In classic mainstream Ashkenazi European Yeshivas such as the Mir, Telz, Kletzk or Kaminetz, each yeshiva had their own particular style. The Mir and Kaminetz were heavily influenced by the Brisker derech. Telz was focused on an intense back and forth between Rosh Yeshiva and the talmidim. Some learned mussar, while others refused. However, on the whole the curriculum was very similar. The yeshivas learned and focused primarily on tractates known as "yeshivishe mesechtas" which comprises primarily; with slight variations, of Kiddushin, Gittin, Bava Metzia, Bava Basra, Bava Kama, and other mesechtas from Nashim and Nezikin. So on the whole there was commonality between the yeshivas (this could be due to the overall influence of Slobodka on all of the yeshivas which was the first yeshiva to feature theese cycle of mesechtas) but the differences were so slight that it was quite common for students to bounce back and forth from one yeshiva to another.

However, I was wondering about the yeshivas in the Sephardic countries such as on Istanbul, Syria, and other middle eastern yeshivas, was there a curriculum in those yeshivas? What was featured in a classic Sephardi yeshiva? What texts did it focus on? Are there any texts which delineates the set up of those types of yeshivas. What aspects of Torah could we expect a graduate from these yeshivas to be proficient in. Was learning Kabbalah a feature of studying in these yeshivos?

I am not asking about modern day Sephardi yeshivas that may or may not have been influenced by exposure to Ashkenazi yeshivas.


1 Answer 1


R. Yosef Chaim of Baghdad describes the difference between the typical Ashkenazi and Sephardi modes of pesak in the beginning of his sefer Rav Pe'alim (quoted by R. Yitzchak Yosef, Iggeret le-Ben Torah, Ch. 18):

וְעַיֵּן בְּשׁוּ"ת רַב פְּעָלִים (חֵלֶק א' בִּפְתִיחַת הַסֵּפֶר), שֶׁכָּתַב, וְיֵשׁ שֶׁאֵין דַּרְכָּם לָתוּר וּלְחַפֵּשׂ בְּסִפְרֵי הָאַחֲרוֹנִים, אֶלָּא פּוֹנִים דַּוְקָא לְסִפְרֵי הָרִאשׁוֹנִים וְכוֹתְבִים מַה שֶּׁנִּרְאֶה לָן הֶם לְפִי הַכְרָעַת דַּעְתָּם וּסְבָרָתָם כַּאֲשֶׁר תַּשִּׂיג יָדָם, וּבְדֶרֶךְ זוֹ מִתְנַהֲגִים עַל הָרֹב גְּאוֹנֵי אַשְׁכְּנַז, וְאַף עַל פִּי שֶׁבְּוַדַּאי לָאו בִּרְמוּת רוּחָא נְהִיגֵי הָכֵי, עִם כָּל זֶה אַחַר אֶלֶף מְחִילוֹת מִכְּבוֹד תּוֹרָתָם לֹא טוֹב עָשׂוּ, כִּי זֶה כְּלָל גָּדוֹל בַּתּוֹרָה שֶׁאֵינָהּ נִקְנֵית אֶלָּא בַּחֲבוּרָה, וְלָכֵן נִקְרְאוּ הַחֲכָמִים בַּעֲלֵי אֲסוּפוֹת (חֲגִיגָה ג:), וְתָמִיד תִּמְצָא שֶׁהַגְּדוֹלִים צְרִיכִים לַקְּטַנִּים. וְהַתַּנָּא הַגָּדוֹל אָמַר (מַכּוֹת י.) הַרְבֵּה תּוֹרָה לָמַדְתִּי מֵרַבּוֹתַי, וּמֵחֲבֵרַי יוֹתֵר מֵהֶם, וּמִתַּלְמִידַי יוֹתֵר מִכֻּלָּם. וְלָכֵן אֲפִלּוּ הוּא רַב מֻבְהָק וְחָכָם גָּדוֹל לָמָּה לֹא יְבַקֵּשׁ לָדַעַת מַּה שֶּׁכָּתַב הַסֵּפֶר הָאַחֲרוֹן, הֵן מִסְּבָרַת עַצְמוֹ הֵן מִמַּה שֶּׁאָסַף וְקִבֵּץ מֵהָרִאשׁוֹנִים וְהָאַחֲרוֹנִים בְּאוֹתוֹ עִנְיָן, וְשֶׁמָּא יִמְצָא שָׁם דָּבָר חָדָשׁ. וּכְמוֹ שֶׁמָּצִינוּ לְר' יוֹחָנָן שֶׁהָיָה מְצַפֶּה לְקוּשְׁיוֹת תַּלְמִידָיו שֶׁעַל יְדֵי כָּךְ רְוָחָא שְׁמַעְתְּתָא טְפֵי (ב"מ פד.) וַאֲפִלּוּ אִם לֹא יִמְצָא דָּבָר חָדָשׁ יוֹעִיל מַה שֶּׁיִּמְצָא לוֹ חָבֵר כִּסְבָרָתוֹ, וְאֵין זֶה כְּדָן יְחִידִי. בְּדֶרֶךְ זוֹ נוֹהֲגִים חַכְמֵי הַסְּפָרַדִּים בִּפְסָקִים וּתְשׁוּבוֹת שֶׁלָּהֶם לָתוּר וְלִדְרֹשׁ מִכֹּל מִסְּפָרִים רִאשׁוֹנִים וְאַחֲרוֹנִים וְאַחֲרוֹנֵי הָאַחֲרוֹנִים כְּכָל אֲשֶׁר תַּשִּׂיג יָדָם כְּדֵי לְבָרֵר הַהֲלָכָה בִּתְשׁוּבוֹתֵיהֶם, עַד כָּאן.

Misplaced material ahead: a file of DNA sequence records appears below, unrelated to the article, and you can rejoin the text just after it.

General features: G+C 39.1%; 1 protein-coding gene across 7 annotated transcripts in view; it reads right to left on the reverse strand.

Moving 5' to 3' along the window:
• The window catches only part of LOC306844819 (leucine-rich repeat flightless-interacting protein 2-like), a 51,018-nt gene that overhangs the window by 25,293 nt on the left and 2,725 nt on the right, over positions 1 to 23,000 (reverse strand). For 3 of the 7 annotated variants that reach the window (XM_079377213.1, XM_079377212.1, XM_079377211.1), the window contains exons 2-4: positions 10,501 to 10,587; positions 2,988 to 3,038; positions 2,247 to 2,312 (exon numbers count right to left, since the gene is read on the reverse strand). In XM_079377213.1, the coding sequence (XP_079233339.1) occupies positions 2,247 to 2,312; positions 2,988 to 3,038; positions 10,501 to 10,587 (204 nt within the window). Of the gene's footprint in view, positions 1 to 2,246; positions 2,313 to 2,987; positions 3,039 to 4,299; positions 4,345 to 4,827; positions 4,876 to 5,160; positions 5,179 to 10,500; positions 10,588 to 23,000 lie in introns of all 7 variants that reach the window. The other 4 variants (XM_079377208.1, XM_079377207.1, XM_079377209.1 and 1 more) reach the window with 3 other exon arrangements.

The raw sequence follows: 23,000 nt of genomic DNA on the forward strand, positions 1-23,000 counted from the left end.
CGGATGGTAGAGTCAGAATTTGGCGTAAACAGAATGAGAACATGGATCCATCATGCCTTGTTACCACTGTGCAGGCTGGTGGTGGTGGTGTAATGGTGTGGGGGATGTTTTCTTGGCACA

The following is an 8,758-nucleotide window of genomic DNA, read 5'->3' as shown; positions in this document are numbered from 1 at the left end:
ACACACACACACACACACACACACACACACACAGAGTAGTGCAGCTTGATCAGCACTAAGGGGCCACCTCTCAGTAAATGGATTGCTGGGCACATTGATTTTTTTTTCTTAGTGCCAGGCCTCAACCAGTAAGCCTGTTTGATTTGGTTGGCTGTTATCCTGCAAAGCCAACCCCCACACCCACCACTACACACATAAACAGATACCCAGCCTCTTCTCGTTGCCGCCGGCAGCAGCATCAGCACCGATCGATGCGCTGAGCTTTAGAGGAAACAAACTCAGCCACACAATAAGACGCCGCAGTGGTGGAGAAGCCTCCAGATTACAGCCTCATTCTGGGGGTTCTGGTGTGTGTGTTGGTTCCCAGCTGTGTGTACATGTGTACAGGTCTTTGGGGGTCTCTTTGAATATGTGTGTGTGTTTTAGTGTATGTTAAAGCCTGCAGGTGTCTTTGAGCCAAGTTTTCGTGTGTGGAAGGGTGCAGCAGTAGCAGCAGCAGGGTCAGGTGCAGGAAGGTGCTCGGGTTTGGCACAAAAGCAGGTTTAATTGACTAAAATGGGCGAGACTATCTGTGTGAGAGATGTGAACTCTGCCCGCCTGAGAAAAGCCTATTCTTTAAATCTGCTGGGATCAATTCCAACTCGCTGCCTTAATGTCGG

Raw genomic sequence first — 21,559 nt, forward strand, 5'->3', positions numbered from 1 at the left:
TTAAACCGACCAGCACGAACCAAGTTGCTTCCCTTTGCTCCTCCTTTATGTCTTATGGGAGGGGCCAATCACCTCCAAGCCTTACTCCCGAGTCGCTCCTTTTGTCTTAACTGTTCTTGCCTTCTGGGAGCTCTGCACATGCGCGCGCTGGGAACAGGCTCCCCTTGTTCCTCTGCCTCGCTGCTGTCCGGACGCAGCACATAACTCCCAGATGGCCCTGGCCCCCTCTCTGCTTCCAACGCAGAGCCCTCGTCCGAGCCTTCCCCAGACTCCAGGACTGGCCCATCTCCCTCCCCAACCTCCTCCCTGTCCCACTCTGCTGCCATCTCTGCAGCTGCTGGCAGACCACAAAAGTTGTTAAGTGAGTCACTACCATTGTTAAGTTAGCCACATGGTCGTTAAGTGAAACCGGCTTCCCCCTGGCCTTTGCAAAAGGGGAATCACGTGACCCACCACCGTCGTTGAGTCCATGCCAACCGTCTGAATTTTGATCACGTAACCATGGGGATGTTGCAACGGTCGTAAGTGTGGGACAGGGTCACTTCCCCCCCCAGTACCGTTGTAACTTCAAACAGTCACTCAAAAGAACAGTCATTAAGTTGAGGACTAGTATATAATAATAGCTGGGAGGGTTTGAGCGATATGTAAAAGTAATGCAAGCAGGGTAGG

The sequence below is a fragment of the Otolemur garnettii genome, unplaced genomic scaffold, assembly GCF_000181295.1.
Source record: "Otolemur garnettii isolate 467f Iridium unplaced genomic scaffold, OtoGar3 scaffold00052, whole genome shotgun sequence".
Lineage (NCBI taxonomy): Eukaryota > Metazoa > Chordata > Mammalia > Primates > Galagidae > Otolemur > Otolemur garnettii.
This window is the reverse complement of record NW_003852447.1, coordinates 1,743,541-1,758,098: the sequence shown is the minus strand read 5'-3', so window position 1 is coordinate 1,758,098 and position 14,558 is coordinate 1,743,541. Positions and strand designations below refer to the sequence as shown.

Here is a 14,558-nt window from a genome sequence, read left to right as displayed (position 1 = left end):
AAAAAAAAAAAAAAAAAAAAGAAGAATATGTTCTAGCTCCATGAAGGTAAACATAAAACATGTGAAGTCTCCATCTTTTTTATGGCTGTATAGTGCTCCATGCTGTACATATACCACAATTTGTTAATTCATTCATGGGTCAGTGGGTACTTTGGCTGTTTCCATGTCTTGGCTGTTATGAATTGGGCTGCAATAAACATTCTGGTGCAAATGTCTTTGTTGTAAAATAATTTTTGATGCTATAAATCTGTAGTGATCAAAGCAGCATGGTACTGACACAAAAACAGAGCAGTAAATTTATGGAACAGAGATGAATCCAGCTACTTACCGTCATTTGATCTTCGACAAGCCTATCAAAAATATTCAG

In this post, R. Meir Mazuz's depiction of the "Tunisian" approach to learning is presented as an alternative to the more common Ashkenazi and particularly Lithuanian derekh ha-limmud of most yeshivot. According to R. Mazuz, the Iyyun Tunisai follows the methodology of R. Yitzchak Canpanton (1360-1463), the Gaon of Castile. R. Canpanton's Darkei ha-Talmud is a methodological work which argues for close reading of the Talmudic text, and of Rashi and Ramban's commentary as the keys to Talmudic mastery. According to Daniel Boyarin, who authored a study on Canpanton's circle, his method spread to “Safed and Jerusalem… Constantinople and Salonika… Cairo and Fez,” but has not been recognized appropriately. As described by R. Mazuz,

The foundation of the foundations of iyyun is that there is nothing missing [from] or added onto the language of the Gemara, Rashi, and Tosafot. There is nothing missing – because the text has not come to shut out [information] but to explain [matters], and it is not proper [to think] that the main elements of the matters [under consideration] are missing from the Talmudic discussion [Aramaic sugya] and its commentaries, for they [the rabbis] have not come to test us with riddles… And there is nothing added – because our rabbis have always tried to write with brevity and exactness, [with] the small carrying the abundant [i.e. with a small number of words carrying great depth].

See the aforementioned article for further discussion of this method.

  • 3
    I think the second link addresses the question, but it deserves more than a link, rather a summary. The first part address the difference in the method of Psak, which wasn't what the question was about.
    – Yishai
    Jun 2, 2015 at 15:25
  • I agree with yishai. Please summarize the link Jun 3, 2015 at 18:50

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